MA Stanley
September 2009, 130(3):266-276
HPV infection in the genital tract is common in young sexually active individuals, the majority of whom clear the infection without overt clinical disease. However most of those who develop benign lesions eventually mount an effective cell mediated immune response and the lesions regress. Regression of ano-genital warts is accompanied histologically by a CD4+ T cell dominated Th1 response; animal models support this and provide evidence that the response is modulated by CD4+ T cell dependent mechanisms. Failure to develop effective CMI to clear or control infection results in persistent infection and, in the case of the oncogenic HPVs, an increased probability of progression to CIN3 and invasive carcinoma. The central importance of the CD4+ T cell population in the control of HPV infection is shown by the increased prevalence of HPV infections and HGSIL in individuals immunosuppressed as a consequence of HIV infection. The prolonged duration of infection associated with HPV seems to be associated with effective evasion of innate immunity as reflected in the absence of inflammation during virus replication, assembly and release, and down regulation of interferon secretion and response thus delaying the activation of adaptive immunity. Serum neutralising antibody to the major capsid protein L1 usually develops after the induction of successful cell mediated immunity and these antibody and cell mediated responses are protective against subsequent viral challenge in natural infections in animals. Prophylactic vaccines consisting of HPV L1 VLPs generate high anti L1 serum neutralizing antibody concentrations and in clinical trials have shown greater than 95 per cent efficacy against both benign and neoplastic genital HPV associated disease. These vaccines are delivered intramuscularly and therefore circumvent the immune evasion strategies of the virus.
[ABSTRACT]   Full text not available  [PDF]  [PubMed]
  175 122 -
The clinical utility of HPV DNA testing in cervical cancer screening strategies
N Bhatla, N Moda
September 2009, 130(3):261-265
Cervical cancer continues to be the commonest cause of death among women in developing countries, largely due to the failure to the inability to sustain effective cytology-based screening programs. While this burden may come down following implementation of the human papillomavirus (HPV) vaccine, screening will still be required. HPV DNA testing is a promising new technology for cervical cancer prevention and is the most reproducible of all cervical cancer screening tests. Presently, the two assays most widely used for the detection of genital types are the polymerase chain reaction (PCR) and Hybrid Capture 2 assays (hc2). Rapid, affordable tests are expected to be available soon. HPV DNA testing can be used in a variety of clinical scenarios that include primary screening in women older than 30 yr; as an adjunctive test to cytology; in the triage of women with an equivocal cytologic report, e.g., ASC-US; or for follow-up post-treatment for cervical intraepithelial neoplasia (CIN). HPV DNA testing can also be performed on self-collected samples, which allows screening in remote areas and also in women who refuse gynecologic examination.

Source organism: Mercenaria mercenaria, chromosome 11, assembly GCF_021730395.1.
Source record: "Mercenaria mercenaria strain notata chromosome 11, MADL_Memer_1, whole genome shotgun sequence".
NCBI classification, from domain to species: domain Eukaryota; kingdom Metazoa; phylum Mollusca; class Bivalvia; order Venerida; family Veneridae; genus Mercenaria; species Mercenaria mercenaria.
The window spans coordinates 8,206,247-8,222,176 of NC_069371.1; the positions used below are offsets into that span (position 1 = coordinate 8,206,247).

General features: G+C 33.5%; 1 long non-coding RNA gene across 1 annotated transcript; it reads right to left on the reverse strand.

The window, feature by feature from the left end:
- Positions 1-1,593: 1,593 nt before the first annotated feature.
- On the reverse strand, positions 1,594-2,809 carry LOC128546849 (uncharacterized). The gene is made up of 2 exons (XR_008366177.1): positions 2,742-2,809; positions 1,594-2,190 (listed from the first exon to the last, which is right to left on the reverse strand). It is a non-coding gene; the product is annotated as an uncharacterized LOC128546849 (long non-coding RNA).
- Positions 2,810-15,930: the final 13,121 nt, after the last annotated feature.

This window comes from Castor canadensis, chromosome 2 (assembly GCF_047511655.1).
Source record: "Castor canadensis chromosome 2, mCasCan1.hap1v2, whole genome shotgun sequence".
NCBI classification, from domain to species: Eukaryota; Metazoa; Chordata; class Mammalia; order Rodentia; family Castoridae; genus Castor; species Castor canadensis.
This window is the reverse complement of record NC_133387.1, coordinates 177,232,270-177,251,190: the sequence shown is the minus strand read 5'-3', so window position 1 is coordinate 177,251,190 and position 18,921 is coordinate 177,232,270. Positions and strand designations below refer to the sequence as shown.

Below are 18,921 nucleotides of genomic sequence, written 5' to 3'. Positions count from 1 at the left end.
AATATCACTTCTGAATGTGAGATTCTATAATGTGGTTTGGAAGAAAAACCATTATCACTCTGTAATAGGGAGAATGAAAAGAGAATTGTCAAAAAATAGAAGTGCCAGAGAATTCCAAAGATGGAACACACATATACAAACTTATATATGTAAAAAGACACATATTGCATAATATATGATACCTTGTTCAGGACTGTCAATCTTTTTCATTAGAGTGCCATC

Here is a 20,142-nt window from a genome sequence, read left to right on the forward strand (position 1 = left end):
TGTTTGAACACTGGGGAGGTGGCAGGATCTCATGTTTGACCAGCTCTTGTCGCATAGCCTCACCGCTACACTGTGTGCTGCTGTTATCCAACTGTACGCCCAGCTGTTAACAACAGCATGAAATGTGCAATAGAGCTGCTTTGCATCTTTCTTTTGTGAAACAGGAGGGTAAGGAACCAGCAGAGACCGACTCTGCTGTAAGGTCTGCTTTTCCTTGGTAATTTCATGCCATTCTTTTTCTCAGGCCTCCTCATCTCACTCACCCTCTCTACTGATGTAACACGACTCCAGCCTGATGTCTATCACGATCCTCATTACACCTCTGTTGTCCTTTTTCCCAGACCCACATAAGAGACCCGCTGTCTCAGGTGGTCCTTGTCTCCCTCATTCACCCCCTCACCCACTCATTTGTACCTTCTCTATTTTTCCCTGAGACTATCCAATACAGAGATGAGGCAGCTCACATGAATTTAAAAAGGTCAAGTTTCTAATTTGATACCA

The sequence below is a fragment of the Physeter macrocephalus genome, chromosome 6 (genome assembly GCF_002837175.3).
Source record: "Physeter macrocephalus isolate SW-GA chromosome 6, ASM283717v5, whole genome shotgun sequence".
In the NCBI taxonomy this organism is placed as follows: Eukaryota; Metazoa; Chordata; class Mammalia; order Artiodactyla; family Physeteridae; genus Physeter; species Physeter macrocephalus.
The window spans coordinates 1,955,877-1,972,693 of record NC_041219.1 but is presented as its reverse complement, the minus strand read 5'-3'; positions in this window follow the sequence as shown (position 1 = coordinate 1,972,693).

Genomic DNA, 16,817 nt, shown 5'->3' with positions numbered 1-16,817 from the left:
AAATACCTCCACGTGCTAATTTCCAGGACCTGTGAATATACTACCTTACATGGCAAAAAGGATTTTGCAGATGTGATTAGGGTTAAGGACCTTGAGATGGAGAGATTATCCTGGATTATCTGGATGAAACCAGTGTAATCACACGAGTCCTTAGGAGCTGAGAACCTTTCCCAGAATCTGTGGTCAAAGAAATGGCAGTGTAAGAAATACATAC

[ABSTRACT]   Full text not available  [PDF]  [PubMed]
  183 111 -
Cell intrinsic & extrinsic factors in cervical carcinogenesis
RS Jayshree, A Sreenivas, M Tessy, S Krishna
September 2009, 130(3):286-295
Human papillomavirus (HPV) infection is a common sexually transmitted infection which a majority of infected women are able to clear by mounting an effective immune response. Individuals with a suboptimal immune response may be at increased risk of persistent HPV infection leading to sequelae of various grades of dysplasias and / or associated malignancy. Both cell intrinsic and extrinsic phenomena work in concert to bring about oncogenesis. Cell intrinsic factors for cervical carcinogenesis are: integration of the viral genome into the genome of the host's cell which correlates with the progression of low grade lesions into high grade ones, inactivation of tumor suppressor genes like p53 and pRB by HPV oncoproteins particularly E6 and E7, deregulation of cell cycle regulators, host DNA synthesis and apoptosis. Cell extrinsic elements include factors contributing towards immune tolerance; some incriminated in the multistep carcinogenesis of HPV induced cervical cancer are: immunoregulatory enzyme indoleamine 2,3-dioxygenase expressing antigen presenting cells, low numbers of invariant Natural Killer T cells, anergic cytotoxic T lymphocytes, regulatory T cells (Tregs), an immunoregulatory microenvironment comprising of increased IL10, TGF and reduced IL2; reduced intralesional ratios of effectors (CD4 and CD8) vs. Tregs; and different types of Tregs in the lesions of invasive squamous cell carcinoma. Notch signaling plays a crucial role in regulating T cell differentiation and activation including induction of Tregs. Increased expression of Notch receptor-Jagged 1 and number of Tregs were seen in invasive disease when compared to precancer in cervical cancer. Tregs impart their function either through cytokines or by cell to cell contact. Investigation of the consequences of interference of Notch signaling in terms of the dynamics of intratumoral Tregs in cervical cancer would be interesting.